Every time we “travel” we drive through the big state of Texas. Mostly because one of my son’s lives there, but also, it’s hard NOT to! So - I try to route us so that we see different parts of Texas each trip (or as much as possible). It takes us two days of “one-night stops” then I like to try and take a break and find us a place to stay for at least 2-3 days. After traveling here for over 8+ years, this has become more and more of a challenge! ;-). Well, doing some scouting, I found that if we got off of I-40 and went over on 158 to a small town called San Angelo, they had a nice state park with a lake, an old historic fort, a nice town with murals and art to view…all sounded great for a couple of days! So, I booked us for 3 nights.
We arrived at 4 PM and pulled into a nice big roomy spot by the lake and took a walk to stretch our legs after our long drive. As with most state parks, all the sites were long, level, with lots of room and far apart from the others. As we ate our dinner that night we watched about a dozen deer outside, enjoying theirs too! Later, Texas gave us a lovely sunset to end the evening…
The following day we started off at the Visitor’s Center where they loaded us up with maps and information of all the incredible art and fun places to see here. San Angelo used to be the wool capitol of the world up until 2011 when the drought forced the a decline in Texas sheep. The area used to produce more than one million pounds of wool a year. So when they decided to do a promotional fundraising, a fiberglass sheep was a natural selection! Now they have 100 painted sheep spread out around town! I had fun taking just a few pictures…
Artists thrive in this town…their talent is everywhere! One form I admire is murals. I don’t think muralists get enough credit. The ability to paint on such a large scale, outdoors, on various surfaces, in all kinds of weather and still produce the detail they do is incredible. The murals I was able to view in San Angelo were no exception - absolutely beautiful.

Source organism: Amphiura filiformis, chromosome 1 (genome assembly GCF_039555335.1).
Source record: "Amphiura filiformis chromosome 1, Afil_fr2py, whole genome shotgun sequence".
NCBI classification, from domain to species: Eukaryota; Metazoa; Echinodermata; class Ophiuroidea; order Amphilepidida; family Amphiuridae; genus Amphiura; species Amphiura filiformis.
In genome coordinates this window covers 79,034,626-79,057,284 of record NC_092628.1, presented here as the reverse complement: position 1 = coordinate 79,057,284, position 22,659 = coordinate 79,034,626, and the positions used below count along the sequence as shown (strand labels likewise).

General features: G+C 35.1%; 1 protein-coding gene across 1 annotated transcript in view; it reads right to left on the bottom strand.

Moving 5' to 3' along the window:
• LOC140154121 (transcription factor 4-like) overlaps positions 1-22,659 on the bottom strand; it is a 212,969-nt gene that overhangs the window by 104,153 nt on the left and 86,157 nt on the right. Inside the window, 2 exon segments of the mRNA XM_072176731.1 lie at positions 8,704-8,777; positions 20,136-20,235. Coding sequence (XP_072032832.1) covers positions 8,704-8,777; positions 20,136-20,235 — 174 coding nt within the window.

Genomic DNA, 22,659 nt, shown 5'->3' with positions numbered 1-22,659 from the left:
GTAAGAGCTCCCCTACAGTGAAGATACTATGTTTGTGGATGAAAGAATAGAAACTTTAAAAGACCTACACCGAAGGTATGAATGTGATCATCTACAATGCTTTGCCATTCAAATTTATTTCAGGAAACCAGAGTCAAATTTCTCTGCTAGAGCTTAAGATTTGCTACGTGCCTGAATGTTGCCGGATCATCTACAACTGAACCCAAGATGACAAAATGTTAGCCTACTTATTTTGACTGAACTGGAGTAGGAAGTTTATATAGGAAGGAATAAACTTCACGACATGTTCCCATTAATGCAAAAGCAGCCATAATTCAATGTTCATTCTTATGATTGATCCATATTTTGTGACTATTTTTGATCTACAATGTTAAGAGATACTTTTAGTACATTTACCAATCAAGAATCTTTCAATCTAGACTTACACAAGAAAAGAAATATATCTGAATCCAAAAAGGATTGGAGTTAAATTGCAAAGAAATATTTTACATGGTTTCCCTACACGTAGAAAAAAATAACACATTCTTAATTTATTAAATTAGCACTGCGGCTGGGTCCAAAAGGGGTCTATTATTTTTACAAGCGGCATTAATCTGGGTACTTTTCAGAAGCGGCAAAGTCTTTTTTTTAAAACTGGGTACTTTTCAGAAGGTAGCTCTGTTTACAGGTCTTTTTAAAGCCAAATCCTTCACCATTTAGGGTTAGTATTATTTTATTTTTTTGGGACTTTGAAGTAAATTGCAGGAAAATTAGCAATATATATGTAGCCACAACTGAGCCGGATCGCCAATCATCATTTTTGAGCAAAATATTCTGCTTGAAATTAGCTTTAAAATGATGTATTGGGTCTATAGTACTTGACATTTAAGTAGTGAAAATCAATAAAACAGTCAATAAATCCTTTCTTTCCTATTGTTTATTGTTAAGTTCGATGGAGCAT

Then, there was “Paintbrush Alley” where a whole long alley had paintings, many dedicated to the movie “Giant”, but walls, dumpsters, doors, posters, etc were all painted - large and small works of art!
Then, elsewhere in town was another old empty store, turned into a “Pop Art Museum” with more funky, fun art of all kinds, including painting the tree trunks growing there! So cool.
100 pictures later…we called it a day, phew!
The following day we started out with a visit to Fort Concho National Historical Monument. They built the fort from local limestone rock, so it has lasted well all these years. They had over 400 Calvary and enlisted solders including a troop of Buffalo Solders during it’s operation. The fort was active from 1867-1889.
In one of the buildings a telephone museum was set up called E.H. Danner Museum of Telephony.
Wow, what an amazing collection! They even had one of only 2 Gallows Frame models still known to be in existence of the original five invented by Alexander Graham Bell. So many types of phones I’d never seen before, and many from other countries - like a really cool “dual-party line” wall mount from Taiwan. They included switchboards, teletypes, a telephone pole and lineman equipment, and even a nice wooden telephone booth. They even had a switchboard like I used to use “back in the day” ;-). What a great stop that was!
Another little surprise was the International Water Lily Collection. Several ponds of various water lilies from all over the world - here in San Angelo Texas! Many were not in bloom yet, but some were, so, of course I took pictures! ;-)
Lady in Blue”. The story goes like this...a young cloistered nun in the village of Agreda, Spain reportedly lapsed into deep trances while in prayer and described visits to the New World, where she taught the natives. She told visitors she made more than 500 spiritual visits to the New World, though she in fact never left her monastery in Agreda, during her lifetime. In 1629 twelve Jumano Indian capitanes arrived at Isleta, NM carrying a cross covered in wildflowers requesting to be baptized. Jumanos claimed their knowledge of the Catholic faith was taught to them by a beautiful young lady wearing a brilliant blue cape. Spanish priests arrived at the Concho River confluence area at present day San Angelo. Over 2,000 Jumanos were baptized in the first weeks.
For such a small town (only 93,000) it sure packed big surprises! Just goes to show you…there is always wonderful adventures still around every corner!
…on the road in Texas, Marie
If you would like to see the rest of my pictures, just go to https://flickr.com/photos/74905158@N04/